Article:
1. 1491s - "Cherokee"

There's no way this wasn't making the cut. Let's face it. With what we're up against, collectively, we all need more humour in our lives. And, according to the Dine/Dakota/Osage/Seminole/Creek comedy crew the 1491s, we all need more Europe in our lives too. The band, that is, not the continent. The 1491s have made a lot of amazing videos over the years, but this one is such an incredible parody of the 1986 hit, there's just no way the original can compete anymore. And that's saying something, because have you seen the original?? All we can say is MOAR. More of this please. More Turdle Island, more NAMMY GOLD, more HBC blanket antics, more decolonizing Europe, and more of whatever the hell Ryan Red Corn is doing. A newly indigenized modern hair metal classic. Aho!

DOWNLOAD: Honey Dawn Karima - "Beautiful Warriors"


Dr. Honey Dawn Karima  is a prolific Creek/Cherokee recording artist, novelist, poet, fiction writer, journalist, filmmaker, playwright and radio host - ie an artist and creator regardless of the medium. Check out this track Beautiful Warriors, featuring Cloudwalker.

Honey Dawn Karima's achievements in her many pursuits are remarkable. Among them is her music and her latest album The Desire of Nations which features a mix of her unwavering, serene and pitch perfect vocas soaring over beats with rhymes from numerous guest hip-hop, alternative and dance artists. Through her music, Honey aims to honour her culture, language and traditions, while also inspiring dance, reflection and joy.

DOWNLOAD: Honey Dawn Karima - "Beautiful Warriors"

DOWNLOAD: Sayani - "Sayani"


Mother Jorie and daughter Christie West make up the duo Sayani (meaning Zion). Together, their heartfelt and spiritual music shares their family stories of the past and present.

NAMMY winners in 2010 for Best Gospel/Inspirational Album, they are Cherokee, Creek, Choctaw, Irish and English and their work reflects their cultural blend, with a strong traditional Native influence. That blend is featured in this track with both the hand drum and sampled percussion under their rich, building and beautiful vocal harmonies. Close your eyes and listen.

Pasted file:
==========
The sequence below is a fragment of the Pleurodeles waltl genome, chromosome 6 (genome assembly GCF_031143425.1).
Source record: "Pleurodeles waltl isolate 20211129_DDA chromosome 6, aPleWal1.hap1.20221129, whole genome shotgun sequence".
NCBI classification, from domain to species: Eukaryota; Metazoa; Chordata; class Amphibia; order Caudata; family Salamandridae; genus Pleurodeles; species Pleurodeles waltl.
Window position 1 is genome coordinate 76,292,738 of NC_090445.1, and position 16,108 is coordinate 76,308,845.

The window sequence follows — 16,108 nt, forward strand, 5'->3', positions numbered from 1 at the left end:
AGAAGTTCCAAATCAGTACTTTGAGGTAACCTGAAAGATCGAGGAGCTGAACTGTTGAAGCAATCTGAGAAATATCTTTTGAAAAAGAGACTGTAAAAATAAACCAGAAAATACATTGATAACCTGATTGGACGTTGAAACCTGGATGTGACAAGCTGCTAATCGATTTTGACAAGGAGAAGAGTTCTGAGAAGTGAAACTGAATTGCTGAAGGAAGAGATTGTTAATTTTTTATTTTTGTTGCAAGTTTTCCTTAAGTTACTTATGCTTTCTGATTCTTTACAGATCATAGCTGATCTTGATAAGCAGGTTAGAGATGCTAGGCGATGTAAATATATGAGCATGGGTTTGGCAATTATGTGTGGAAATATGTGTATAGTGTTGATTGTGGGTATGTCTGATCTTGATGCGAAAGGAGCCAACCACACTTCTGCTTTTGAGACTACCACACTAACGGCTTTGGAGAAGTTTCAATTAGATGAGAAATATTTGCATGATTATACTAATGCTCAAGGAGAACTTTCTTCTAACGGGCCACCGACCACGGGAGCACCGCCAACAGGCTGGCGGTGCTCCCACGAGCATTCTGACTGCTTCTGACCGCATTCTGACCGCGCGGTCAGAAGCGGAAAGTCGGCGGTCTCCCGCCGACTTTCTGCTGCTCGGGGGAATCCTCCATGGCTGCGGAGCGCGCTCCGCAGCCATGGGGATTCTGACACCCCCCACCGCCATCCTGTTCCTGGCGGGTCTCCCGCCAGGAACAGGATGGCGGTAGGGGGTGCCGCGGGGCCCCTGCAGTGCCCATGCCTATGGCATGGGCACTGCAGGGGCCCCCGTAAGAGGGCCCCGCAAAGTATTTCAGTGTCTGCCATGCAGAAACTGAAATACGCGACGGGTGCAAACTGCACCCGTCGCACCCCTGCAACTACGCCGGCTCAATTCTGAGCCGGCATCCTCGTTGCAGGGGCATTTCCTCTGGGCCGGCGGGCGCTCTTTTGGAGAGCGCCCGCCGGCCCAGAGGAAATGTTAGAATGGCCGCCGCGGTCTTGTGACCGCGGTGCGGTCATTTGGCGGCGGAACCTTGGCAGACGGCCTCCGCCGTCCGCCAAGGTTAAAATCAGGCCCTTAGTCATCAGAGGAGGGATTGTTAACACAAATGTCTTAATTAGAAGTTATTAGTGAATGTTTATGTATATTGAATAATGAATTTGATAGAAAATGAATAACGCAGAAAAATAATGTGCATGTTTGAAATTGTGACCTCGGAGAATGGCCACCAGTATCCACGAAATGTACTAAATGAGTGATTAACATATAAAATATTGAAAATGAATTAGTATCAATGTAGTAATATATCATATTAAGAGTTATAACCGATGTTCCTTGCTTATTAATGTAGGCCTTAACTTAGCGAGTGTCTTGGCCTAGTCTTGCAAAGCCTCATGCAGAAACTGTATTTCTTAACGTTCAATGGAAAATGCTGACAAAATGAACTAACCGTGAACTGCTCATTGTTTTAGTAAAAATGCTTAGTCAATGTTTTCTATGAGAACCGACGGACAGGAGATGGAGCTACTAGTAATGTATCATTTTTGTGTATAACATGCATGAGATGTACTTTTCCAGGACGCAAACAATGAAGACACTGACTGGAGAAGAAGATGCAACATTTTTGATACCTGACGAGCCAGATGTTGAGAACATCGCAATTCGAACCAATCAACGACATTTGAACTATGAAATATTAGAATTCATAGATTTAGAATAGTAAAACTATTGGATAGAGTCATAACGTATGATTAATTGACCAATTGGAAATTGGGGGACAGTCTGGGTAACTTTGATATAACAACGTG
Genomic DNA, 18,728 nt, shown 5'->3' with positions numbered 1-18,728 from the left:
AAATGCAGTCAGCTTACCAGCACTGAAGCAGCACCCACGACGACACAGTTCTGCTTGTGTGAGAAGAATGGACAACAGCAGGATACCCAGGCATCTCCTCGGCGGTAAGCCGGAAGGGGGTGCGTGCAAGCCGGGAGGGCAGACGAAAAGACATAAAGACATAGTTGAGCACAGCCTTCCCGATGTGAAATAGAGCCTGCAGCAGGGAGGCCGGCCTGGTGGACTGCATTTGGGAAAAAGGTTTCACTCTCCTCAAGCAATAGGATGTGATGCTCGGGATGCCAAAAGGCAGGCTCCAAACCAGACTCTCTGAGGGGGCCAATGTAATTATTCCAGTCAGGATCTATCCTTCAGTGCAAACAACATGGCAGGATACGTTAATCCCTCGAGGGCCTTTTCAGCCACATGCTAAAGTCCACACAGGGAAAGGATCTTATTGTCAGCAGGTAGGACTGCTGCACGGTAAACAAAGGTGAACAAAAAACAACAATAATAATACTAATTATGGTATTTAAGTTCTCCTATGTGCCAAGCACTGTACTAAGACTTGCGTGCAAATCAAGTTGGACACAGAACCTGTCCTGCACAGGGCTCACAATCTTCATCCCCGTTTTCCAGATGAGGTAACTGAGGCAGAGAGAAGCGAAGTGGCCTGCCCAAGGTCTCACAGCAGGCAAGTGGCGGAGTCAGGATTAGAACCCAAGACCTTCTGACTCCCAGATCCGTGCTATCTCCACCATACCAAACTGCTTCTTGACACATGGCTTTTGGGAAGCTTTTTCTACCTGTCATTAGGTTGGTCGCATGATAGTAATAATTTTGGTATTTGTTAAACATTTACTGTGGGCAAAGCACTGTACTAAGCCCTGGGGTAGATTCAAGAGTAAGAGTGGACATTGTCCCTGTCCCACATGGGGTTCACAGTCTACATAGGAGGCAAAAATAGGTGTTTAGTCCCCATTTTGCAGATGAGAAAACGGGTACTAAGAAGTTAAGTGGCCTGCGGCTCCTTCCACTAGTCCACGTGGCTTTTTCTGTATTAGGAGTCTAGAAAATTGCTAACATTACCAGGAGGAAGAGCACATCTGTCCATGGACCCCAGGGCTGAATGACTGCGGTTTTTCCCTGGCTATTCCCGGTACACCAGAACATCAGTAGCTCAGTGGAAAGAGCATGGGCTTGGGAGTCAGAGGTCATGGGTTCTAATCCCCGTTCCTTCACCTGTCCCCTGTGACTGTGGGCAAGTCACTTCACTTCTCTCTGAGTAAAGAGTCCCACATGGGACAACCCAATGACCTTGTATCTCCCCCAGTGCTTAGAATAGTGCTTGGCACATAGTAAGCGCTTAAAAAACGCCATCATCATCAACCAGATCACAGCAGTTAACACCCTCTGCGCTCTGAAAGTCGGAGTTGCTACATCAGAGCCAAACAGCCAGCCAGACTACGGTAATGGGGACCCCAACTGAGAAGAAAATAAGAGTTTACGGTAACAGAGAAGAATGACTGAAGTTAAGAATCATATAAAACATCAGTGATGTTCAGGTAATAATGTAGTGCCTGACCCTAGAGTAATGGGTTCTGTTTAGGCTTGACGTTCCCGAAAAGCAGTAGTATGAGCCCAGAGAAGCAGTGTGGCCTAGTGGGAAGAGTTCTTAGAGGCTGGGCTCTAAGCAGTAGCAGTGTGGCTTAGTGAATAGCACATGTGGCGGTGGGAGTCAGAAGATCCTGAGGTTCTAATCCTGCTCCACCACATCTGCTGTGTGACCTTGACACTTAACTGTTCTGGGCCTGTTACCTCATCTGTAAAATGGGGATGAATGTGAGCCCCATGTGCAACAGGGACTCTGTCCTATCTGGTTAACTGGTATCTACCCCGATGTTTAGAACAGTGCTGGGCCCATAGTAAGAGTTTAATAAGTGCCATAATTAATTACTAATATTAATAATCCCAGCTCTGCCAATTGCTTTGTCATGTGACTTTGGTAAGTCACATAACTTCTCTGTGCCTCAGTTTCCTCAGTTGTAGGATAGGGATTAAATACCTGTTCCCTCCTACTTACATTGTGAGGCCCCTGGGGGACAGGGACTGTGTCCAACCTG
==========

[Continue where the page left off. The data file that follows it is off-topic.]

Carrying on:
DOWNLOAD: Sayani - "Sayani"

INTERVIEW: Sterlin Harjo Talks Oklahoma & Music


Sterlin Harjo  (Seminole/Creek) who is well known for his feature film work also enjoys the poetry of making music videos.

RPM: Tell us about Holdenvillle, Oklahoma where you grew up.

Sterlin Harjo: It's a rural town. Farmers and oil fields... roughnecks. It’s on the border of the Muscogee (Creek) and Seminole Nations.  I'm both.  Most of the natives in the area are both. Oak forests.  It's pretty laid back.  It's a pretty magical place when I think back on it.  A lot of that magic I think had to do with the Native folklore and hanging out at my Grandma’s house.  She passed away last November so I feel like a lot of that stuff has been hiding lately.

The white people and black people in the community get along with the natives.  There's not a really closed reservation so I think there is more of an understanding of native culture. The natives either go to church or belong to ceremonial grounds... or both.

RPM: Were you a “both”-er?

SH: Yeah, I would say so.  I got more involved in ceremony when I was older.  At the same time my grandma and my mom would take us to ceremony.  But church was a big part of it.  The Indian church is very rural and took a lot of things from the ceremonial world.  Church songs are sung in the Muscogee language. Most people know what church they belong to and also what ceremonial grounds they belong to.

RPM: Does the church have a strong general presence in Oklahoma?

SH: Oh yeah. We are the buckle on the bible belt.

RPM: Who fostered the artist in you?

SH: I would say my whole family fostered it. I have a huge family. Uncles and aunts were like parents. Cousins were like siblings.  Great uncles and Aunts were like grandparents. My dad had a big part in it.  He is a really good artist, but he never did anything with it.  From a young age when he and my grandma knew that I could draw they would always tell me not to waste it.